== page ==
At SVO in Moscow! We're met by Dmitrii and Victor, two great Methodist guys!The video monitor on the plane---we're finally here!
On the plane to Moscow---I'm guessing this was early in the flight, because Steve looks really well-rested!
September 18 and 19---We leave for and arrive in Russia for Trip 1
(Ok, yes I know this is a bit late--wanted to at least give you some info on what we did while we were there, since my laptop was not behaving properly in Russia!)
The trip over was interesting--we were able to fly from the new Springfield airport to Atlanta, and from there non-stop to Moscow. We got to the Springfield airport WAY early, because they wouldn't let us pre-book our seats (many thanks to Lin who not only drove us there, but picked us up on the homebound trip when we were seriously delayed in Atlanta by weather).
We also found out, belatedly, that there's no food service inside security yet in the Springfield airport--if you want to eat, you have to do it on the other side. We settled for bananas and snacks that we'd brought from home.
The flight from Springfield to Atlanta was on a teeny plane--not as small as the puddle-jumper I used to fly from St. Louis to Columbia, but almost. There actually was a flight attendant, this time.
In Atlanta we had a few hours to wait for the Moscow plane. We made use of the time by finding our way to the international concourse (the signs in the Atlanta airport are somewhat confusing--they need to have signs that say "look behind you") and by having something to eat. We chose TGIFridays because we could sit at a table and have someone wait on us--a step up from the food court food. The rest of the time we just waited, read, and tried to rest up for the journey.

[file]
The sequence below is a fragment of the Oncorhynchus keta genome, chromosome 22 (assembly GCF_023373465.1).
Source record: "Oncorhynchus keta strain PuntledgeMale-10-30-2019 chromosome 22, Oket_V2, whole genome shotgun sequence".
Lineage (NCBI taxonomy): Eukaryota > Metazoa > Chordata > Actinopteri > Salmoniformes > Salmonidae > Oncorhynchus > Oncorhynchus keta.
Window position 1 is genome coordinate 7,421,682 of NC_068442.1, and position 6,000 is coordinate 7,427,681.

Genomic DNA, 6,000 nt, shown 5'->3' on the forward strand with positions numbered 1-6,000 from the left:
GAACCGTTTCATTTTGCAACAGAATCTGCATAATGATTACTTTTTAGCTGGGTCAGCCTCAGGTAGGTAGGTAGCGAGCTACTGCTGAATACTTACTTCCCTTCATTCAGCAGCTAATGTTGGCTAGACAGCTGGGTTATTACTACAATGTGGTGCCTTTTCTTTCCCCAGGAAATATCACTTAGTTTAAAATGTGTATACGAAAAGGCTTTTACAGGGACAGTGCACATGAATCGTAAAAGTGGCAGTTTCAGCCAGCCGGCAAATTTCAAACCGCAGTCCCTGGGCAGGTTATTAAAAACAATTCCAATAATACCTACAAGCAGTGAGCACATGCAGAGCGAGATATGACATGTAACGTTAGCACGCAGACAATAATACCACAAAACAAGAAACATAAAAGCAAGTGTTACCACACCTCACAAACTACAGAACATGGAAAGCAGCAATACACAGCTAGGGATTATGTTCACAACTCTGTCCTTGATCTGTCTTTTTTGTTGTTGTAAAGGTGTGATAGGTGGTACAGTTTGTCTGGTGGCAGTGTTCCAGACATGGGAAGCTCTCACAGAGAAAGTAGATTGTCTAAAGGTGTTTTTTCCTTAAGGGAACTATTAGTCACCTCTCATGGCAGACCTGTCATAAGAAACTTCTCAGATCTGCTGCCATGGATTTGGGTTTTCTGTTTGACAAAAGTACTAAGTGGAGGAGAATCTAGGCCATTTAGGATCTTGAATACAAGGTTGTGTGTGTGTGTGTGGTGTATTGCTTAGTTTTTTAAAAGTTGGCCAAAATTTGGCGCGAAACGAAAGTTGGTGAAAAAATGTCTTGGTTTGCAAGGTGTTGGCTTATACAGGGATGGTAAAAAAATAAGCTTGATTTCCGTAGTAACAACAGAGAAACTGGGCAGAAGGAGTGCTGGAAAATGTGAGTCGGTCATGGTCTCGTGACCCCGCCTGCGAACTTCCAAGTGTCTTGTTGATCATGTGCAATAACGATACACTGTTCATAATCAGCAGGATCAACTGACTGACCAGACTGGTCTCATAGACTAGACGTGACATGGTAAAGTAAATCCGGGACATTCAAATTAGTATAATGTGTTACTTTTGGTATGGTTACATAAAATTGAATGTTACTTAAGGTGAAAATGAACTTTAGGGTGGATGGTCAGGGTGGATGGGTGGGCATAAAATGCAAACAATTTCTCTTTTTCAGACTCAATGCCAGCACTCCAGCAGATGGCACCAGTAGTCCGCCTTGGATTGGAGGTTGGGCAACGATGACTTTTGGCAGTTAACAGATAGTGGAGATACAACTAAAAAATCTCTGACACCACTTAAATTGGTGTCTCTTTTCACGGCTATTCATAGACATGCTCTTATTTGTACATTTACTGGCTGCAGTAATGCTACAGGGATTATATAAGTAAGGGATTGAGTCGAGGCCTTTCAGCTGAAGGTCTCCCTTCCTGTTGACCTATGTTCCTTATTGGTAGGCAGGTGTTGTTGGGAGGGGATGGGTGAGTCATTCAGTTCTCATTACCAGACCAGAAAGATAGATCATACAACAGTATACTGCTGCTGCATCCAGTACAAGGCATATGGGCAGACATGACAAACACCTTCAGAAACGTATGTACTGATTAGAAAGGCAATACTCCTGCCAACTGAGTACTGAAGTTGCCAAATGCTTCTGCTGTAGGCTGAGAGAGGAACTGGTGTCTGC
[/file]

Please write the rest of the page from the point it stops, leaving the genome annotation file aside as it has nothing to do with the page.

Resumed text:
The plane from Atlanta to Moscow was ok---very crowded, with lots of Russian-speaking people. It was at this point that Steve commented that he probably should have reviewed his Russian language tapes a couple of times. Both of the movies (Night at the Museum 2 and Star Trek) had Russian characters--go figure. We both slept a little. When we arrived in Moscow, they "took our temperature" to see if we had swine flu as we were getting off the plane. This was completely non-invasive. They just pointed this thing that looked like a radar gun at us as we were walking off. I didn't see them stop anyone. I guess that we all passed---or we weren't speeding, anyway!
The movement through passport control and customs was the fastest I have ever seen it be at SVO. We must have been through in about 30 minutes. We did have to wait for our luggage, but even that was not a huge problem--we were just glad it made it with us!
(OK, at this point it has now become day 2--you lose so much time when you travel east!)
Now the story gets sort of different from many other peoples'. You see, (1) we were supposed to be met by "someone" from our agency, probably a woman, and (2) we had this coat. Ah, the coat story!
Time for "flashback" sequence here: about 7 years ago, I went on my first mission trip to Russia. One of the guys on the trip, Mike, has such a heart for Russian missions, and was just there about a month or two ago. They had met a man that trip who was working with the church in Russia who needed a winter coat. Mike asked me if I would be willing to take a coat over, and of course I couldn't turn him down. We had stuffed this rather large coat into the top of one of our suitcases (thanks to my amazing packer of a husband). Mike had told me that he would have someone meet us at SVO when we got there to pick up the coat. So.....
Back to the story---we're waiting in SVO (we actually got there early) for these people. And we waited. And waited. Finally, Victor and Dmitry (who I knew from before and was very glad to see) showed up to get the coat. We talked in their ok English and our pitiful Russian for quite awhile, (actually Steve and Victor started sharing pastor stories) but they were clearly worried that there was no one there to meet us. So they were going to wait with us. That was very cool. So we were all standing around. For awhile....